Rose Hill Field, Doncaster: Residents win victory over Miller Homes as scheme for housing on rewilded Yorkshire field overlooking Doncaster Racecourse is refused

Campaigners who objected to a housing development on a ‘rewilded’ former arable field in a Yorkshire suburb have won a victory after the planning application was rejected.

The Save Rose Hill group confirmed on Twitter that Doncaster Council’s planning committee had voted against the Miller Homes proposal, which was originally for 121 homes.

The meeting had been postponed as Miller had revised their scheme to include more green space. The developer has the right of appeal and could submit an amended application.

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The field was previously owned by Doncaster Council before its agreed sale to Miller, and was rented for arable farming until the late 1990s. Since it was last ploughed, it has been left to go fallow and has completely rewilded, with numerous mature trees now present.

Rose Hill Residents Association members outside Doncaster Council chambersRose Hill Residents Association members outside Doncaster Council chambers
Rose Hill Residents Association members outside Doncaster Council chambers

The site in the Bessacarr ward overlooks Doncaster Racecourse and borders Sandall Beat Woods, with a public footpath running between the existing Rose Hill housing estate and the woods through the field.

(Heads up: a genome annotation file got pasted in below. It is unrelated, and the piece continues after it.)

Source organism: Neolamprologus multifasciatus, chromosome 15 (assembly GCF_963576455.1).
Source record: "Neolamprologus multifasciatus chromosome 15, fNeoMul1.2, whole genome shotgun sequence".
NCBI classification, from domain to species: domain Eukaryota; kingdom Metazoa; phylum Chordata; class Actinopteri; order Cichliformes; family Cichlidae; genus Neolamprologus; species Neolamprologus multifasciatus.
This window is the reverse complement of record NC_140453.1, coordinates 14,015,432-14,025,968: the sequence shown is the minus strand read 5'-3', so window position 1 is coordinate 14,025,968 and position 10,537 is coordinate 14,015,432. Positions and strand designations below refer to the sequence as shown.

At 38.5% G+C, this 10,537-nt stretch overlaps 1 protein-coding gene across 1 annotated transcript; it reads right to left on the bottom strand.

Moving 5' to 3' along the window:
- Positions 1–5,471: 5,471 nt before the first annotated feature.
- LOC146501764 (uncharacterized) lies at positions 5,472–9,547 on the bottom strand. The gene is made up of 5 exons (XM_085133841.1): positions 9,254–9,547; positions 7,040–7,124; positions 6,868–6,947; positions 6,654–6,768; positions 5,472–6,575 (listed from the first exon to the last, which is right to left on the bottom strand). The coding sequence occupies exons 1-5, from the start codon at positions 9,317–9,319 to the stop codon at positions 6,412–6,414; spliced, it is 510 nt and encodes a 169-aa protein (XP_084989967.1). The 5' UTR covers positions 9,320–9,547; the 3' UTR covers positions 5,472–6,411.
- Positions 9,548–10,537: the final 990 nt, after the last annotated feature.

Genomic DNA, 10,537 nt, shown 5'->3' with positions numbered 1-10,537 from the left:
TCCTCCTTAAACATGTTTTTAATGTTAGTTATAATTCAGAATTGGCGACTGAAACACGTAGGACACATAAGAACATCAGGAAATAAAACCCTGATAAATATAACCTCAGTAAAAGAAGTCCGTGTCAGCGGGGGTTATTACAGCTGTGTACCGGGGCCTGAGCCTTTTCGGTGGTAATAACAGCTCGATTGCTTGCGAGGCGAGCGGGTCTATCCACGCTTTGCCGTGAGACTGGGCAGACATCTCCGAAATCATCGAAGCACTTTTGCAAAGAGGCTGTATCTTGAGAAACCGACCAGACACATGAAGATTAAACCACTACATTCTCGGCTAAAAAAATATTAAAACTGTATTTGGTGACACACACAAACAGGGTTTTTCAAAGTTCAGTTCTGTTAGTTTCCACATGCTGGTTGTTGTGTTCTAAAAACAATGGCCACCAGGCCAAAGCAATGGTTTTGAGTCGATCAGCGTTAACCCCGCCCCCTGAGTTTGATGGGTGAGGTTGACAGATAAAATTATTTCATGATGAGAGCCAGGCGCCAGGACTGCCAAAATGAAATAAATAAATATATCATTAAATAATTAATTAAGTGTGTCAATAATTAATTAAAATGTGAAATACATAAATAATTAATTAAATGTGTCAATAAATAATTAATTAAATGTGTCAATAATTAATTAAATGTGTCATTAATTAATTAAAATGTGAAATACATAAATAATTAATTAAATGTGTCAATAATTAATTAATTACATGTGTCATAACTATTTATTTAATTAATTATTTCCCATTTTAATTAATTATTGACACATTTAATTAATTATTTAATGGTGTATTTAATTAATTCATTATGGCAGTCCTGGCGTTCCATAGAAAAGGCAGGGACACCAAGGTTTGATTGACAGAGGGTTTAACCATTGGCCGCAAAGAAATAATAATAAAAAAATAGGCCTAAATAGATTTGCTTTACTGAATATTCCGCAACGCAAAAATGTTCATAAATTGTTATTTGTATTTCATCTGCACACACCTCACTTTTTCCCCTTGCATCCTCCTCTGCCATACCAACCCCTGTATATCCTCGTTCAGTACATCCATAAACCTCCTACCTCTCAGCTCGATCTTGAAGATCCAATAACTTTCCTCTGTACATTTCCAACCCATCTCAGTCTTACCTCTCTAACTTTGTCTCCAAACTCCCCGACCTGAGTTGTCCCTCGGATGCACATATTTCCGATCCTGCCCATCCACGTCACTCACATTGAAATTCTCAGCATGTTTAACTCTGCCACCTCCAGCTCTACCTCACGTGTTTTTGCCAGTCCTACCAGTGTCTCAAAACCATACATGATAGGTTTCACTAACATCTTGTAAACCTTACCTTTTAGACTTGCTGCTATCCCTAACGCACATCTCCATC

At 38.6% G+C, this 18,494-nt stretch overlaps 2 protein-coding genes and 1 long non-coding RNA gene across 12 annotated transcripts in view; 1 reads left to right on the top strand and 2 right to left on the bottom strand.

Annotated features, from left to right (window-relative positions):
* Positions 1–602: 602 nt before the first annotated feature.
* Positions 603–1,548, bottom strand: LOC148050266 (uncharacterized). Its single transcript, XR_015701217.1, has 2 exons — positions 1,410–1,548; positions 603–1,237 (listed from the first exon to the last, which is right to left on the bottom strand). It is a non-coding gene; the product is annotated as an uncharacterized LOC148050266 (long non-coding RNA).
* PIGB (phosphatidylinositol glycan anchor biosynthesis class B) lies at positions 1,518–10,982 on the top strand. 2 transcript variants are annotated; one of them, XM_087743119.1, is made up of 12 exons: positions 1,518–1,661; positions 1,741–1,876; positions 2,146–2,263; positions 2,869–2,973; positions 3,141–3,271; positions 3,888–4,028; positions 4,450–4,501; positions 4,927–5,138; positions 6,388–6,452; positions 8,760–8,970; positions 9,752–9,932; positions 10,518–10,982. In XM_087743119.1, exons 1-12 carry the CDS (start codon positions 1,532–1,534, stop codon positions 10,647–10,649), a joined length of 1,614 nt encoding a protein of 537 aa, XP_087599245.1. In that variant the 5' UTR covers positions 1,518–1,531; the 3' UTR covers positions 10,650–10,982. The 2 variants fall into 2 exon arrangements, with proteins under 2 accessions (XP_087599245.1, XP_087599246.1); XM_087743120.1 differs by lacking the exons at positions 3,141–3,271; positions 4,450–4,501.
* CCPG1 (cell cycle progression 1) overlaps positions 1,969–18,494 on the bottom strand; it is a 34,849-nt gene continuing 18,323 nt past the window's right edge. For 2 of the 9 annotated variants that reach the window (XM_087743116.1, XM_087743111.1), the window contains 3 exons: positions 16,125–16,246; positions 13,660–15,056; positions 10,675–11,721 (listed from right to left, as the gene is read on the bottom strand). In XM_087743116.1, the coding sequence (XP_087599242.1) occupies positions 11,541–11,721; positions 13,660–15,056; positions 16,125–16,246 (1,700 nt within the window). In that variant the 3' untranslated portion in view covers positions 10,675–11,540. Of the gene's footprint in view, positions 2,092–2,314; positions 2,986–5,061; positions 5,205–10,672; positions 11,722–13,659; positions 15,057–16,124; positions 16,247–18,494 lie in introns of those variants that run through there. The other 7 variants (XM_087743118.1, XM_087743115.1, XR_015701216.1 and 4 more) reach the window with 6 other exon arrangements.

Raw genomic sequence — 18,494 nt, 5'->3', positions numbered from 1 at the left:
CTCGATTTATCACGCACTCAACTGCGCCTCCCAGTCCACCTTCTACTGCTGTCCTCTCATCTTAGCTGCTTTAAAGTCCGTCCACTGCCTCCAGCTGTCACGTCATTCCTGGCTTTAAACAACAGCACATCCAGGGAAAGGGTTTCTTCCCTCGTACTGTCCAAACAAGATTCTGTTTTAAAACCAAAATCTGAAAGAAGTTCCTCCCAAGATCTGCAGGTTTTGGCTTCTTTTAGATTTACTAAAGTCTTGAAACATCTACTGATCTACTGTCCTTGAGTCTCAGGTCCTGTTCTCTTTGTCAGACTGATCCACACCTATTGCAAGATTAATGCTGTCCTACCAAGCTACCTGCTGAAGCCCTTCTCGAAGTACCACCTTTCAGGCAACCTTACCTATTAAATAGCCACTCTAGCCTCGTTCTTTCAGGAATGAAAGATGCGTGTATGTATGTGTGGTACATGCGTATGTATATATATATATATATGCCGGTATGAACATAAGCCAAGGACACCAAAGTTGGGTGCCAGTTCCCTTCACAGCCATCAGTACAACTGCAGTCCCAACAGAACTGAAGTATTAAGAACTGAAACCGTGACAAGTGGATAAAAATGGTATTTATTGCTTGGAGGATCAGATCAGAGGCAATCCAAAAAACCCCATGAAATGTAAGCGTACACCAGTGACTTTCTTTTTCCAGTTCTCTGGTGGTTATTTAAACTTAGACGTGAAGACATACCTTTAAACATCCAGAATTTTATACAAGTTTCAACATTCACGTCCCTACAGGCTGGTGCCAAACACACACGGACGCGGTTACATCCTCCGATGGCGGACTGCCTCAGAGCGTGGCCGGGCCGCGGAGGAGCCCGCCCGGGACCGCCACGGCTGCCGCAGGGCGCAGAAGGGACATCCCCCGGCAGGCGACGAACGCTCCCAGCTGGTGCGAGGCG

The group said on Twitter: “WE WON! Committee voted 4-3 against. Not over yet as appeal no doubt on way but for now Rose Hill survives. Thanks to our lovely supporters: we couldn’t have done it without you. Thanks also to councillors Nick Allen, Laura Bluff and Majid Khan.”

In an update earlier this month, the council described the scheme as ‘remodelled’ to improve sustainability, and said a final sale price with Miller had not been agreed and is believed to be dependent on planning consent being approved.

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The site was identified as having development potential as far back as 1998, though various proposals never progressed. It was included in the Local Plan in 2017.

The campaign group said: “ Democracy has spoken and this land should now be withdrawn from sale and kept as rewilded public open space. The planners recommended it for approval, and said it was one of the most contentious and scrutinised housing sites in Doncaster.”